TOPICS > Politics

After New Hampshire

February 2, 2000 at 12:00 AM EDT

KWAME HOLMAN: Senator John McCain wasted no time getting back on the campaign trail following his victory yesterday in the New Hampshire primary. McCain flew overnight to South Carolina, site of the next big Republican contest, and spoke at an early morning rally.

SEN. JOHN McCAIN: My friends, we had a great ride so far. It’s been exhilarating. It’s been uplifting, and a great opportunity to have this one more mission – and I’m calling on all of them – young and old – old geezers out here like me – the young ones and everybody to get going. We can get fired up here. We’ve got a great chance to make history, a great chance. This is a great crusade we embarked on in New Hampshire. We can carry this crusade on through the state of South Carolina and on to victory and in the White House.

KWAME HOLMAN: Final results from New Hampshire showed the Arizona Senator captured 49 percent of the vote, easily defeating Texas Governor George W. Bush. Bush too traveled to South Carolina to resume his campaign. He spoke with reporters on his flight from New Hampshire.

GOV. GEORGE W. BUSH: I knew everything wasn’t going to go the way I wanted it to. And last night was certainly– would certainly fall into that category. But today’s a new day, and I am … I’m looking forward to getting down to South Carolina. I’m looking forward to making my case.

REPORTER: Have you talked to anybody on the ground in South Carolina? And do they or do you worry about a bounce for McCain?

GOV. GEORGE W. BUSH: Listen, this’ll be a nice period for him. As you know, I mean the stories will be “wounded Bush” and this that and the other and that’s just inevitable. But it’ll settle out. The campaign will settle out. There’ll be a time when then, you know, the prop wash from the primary will have settled down and people are going to take a good hard look. And yes, our people on the ground welcome the challenge. They are pleased with the opportunity to get after it.

KWAME HOLMAN: The other Republican presidential hopefuls, Steve Forbes, Alan Keyes, and Gary Bauer, finished a distant third, fourth, and fifth respectively in New Hampshire. Despite his worse-than-expected performance, Forbes vowed last night to continue his presidential campaign.

STEVE FORBES: Now I make this appeal to conservatives who may have backed others because of inevitability: I plead with you, please come home.

CROWD: All right (applause).

STEVE FORBES: Make no mistake, this fight has just begun.

CROWD CHANTING: Go, Steve, go!

KWAME HOLMAN: The Democratic winner in New Hampshire, Vice President Al Gore, also scheduled a full day of campaigning, beginning with a stop at New York’s Grand Central Station.

VICE PRESIDENT AL GORE: I’m here in New York. Later today I’ll be in Ohio. This evening I’ll be in Los Angeles, and I’ll be having one of my open meetings in Los Angeles tonight. I’m looking forward to competing coast to coast. It’s a national race. I’m really excited about it.

KWAME HOLMAN: But Gore then abruptly changed his schedule and, instead, went directly to Capitol Hill.

VICE PRESIDENT AL GORE: Is there a sufficient second? There appears to be. The clerk will call the role.

KWAME HOLMAN: The Vice President presided over a Senate vote on an abortion-related amendment to a bankruptcy bill in case his vote was needed to break a tie, but Republicans decided not to take issue with the amendment for now, and it passed easily.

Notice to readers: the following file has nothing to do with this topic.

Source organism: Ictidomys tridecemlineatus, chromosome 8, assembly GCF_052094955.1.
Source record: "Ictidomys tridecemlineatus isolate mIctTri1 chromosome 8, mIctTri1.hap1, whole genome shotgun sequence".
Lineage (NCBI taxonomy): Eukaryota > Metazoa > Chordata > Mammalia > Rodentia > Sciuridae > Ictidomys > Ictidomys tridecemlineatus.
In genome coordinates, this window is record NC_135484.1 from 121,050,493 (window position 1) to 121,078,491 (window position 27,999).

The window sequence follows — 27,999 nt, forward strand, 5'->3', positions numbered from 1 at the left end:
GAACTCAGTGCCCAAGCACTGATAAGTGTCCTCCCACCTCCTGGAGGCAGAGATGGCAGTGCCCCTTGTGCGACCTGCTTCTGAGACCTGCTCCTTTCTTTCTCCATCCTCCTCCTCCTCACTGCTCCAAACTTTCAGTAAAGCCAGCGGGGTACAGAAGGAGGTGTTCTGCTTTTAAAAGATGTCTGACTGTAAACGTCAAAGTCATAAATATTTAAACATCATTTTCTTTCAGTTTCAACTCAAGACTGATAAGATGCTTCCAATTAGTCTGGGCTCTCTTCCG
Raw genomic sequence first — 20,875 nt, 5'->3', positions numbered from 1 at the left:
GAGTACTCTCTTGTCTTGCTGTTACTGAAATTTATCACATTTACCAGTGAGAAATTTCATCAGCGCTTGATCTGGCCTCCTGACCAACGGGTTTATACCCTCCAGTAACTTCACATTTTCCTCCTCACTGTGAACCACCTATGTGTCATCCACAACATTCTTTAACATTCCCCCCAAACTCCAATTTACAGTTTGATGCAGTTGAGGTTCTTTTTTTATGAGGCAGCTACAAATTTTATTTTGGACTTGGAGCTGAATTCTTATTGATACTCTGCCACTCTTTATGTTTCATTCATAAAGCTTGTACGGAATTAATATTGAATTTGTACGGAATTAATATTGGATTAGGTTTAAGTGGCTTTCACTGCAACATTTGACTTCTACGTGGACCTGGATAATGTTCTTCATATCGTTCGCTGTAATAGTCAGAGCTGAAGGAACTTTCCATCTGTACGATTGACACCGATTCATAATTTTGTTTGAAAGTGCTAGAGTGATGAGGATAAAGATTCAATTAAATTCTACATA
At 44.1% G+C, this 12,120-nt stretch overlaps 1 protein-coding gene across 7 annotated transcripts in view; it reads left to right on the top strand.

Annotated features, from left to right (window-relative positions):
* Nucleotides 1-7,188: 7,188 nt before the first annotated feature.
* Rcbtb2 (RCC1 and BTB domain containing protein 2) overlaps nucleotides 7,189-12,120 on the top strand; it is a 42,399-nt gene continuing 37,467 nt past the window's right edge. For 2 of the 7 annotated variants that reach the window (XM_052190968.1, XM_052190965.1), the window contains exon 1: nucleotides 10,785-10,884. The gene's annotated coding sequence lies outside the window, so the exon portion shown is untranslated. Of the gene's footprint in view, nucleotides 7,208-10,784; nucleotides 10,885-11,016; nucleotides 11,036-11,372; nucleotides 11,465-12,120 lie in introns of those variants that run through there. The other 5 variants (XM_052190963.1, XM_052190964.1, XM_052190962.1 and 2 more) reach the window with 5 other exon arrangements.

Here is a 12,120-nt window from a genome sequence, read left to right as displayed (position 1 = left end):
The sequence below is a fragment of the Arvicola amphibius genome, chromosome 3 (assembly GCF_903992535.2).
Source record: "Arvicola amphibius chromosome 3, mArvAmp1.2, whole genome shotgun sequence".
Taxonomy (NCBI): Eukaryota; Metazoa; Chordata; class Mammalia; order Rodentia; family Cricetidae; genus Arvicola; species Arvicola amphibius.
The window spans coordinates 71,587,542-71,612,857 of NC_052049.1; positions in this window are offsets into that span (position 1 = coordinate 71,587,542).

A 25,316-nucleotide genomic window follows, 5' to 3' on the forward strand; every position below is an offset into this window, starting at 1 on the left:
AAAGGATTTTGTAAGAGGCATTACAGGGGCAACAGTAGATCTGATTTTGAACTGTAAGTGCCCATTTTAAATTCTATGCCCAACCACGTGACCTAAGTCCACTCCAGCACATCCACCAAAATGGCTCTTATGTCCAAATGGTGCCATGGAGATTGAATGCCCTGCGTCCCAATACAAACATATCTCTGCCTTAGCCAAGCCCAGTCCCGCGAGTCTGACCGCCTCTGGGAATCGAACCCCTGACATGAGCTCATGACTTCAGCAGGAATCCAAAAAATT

VICE PRESIDENT AL GORE: On this vote there are 80 yays, 17 nays –

KWAME HOLMAN: Gore got just a few hours sleep after scoring a 4 percentage point victory over former Senator Bill Bradley. But Bradley called his second-place finish a victory, and today in Hartford, Connecticut, assured supporters he would stay in the race.

BILL BRADLEY: We have the resources, we know what we need to do in health, in education, and gun control. We know what we have to do. What will prevent us from achieving it? Only one thing, and that is politics as usual. (Applause) that is politics as usual. The only thing that will stop us will be politics, Washington-based politics, the gridlock that takes place there, the division, the partisanship. I look out in the country and I say we can do better than this.

KWAME HOLMAN: Even though they’ll continue to campaign and debate, candidates Gore and Bradley don’t have another Democratic contest on their calendar until March. The Republican candidates, however, face tests in eight states over the next four weeks. Delaware holds its Republican presidential primary next Tuesday, February 8, while Hawaii conducts week-long caucuses. Then comes the Republican primary in South Carolina on Saturday the 19th, followed by primaries in Michigan an Arizona on Tuesday the 22nd. U.S. territories in the Pacific and Caribbean hold Republican contests the following before Virginia, North Dakota and Washington State take the turns on Tuesday the 29th. The next decision day for the Democratic candidates isn’t until Tuesday, March 7, when North Dakota, Idaho, and Hawaii hold party caucuses. But those events certainly will be overshadowed by presidential primaries for both parties in 13states, including delegate-rich New York, Ohio, and Carolina.

GOV. GEORGE W. BUSH: It feels a lot warmer here in the state of South Carolina, if you know what I mean.

KWAME HOLMAN: Governor Bush was warmly received today by both the weather and a large crowd at South Carolina’s Bob Jones University. Since Senator McCain chose not to launch a campaign effort in Delaware, South Carolina becomes the next major bend in the road for the two Republican front-runners racing for the White House.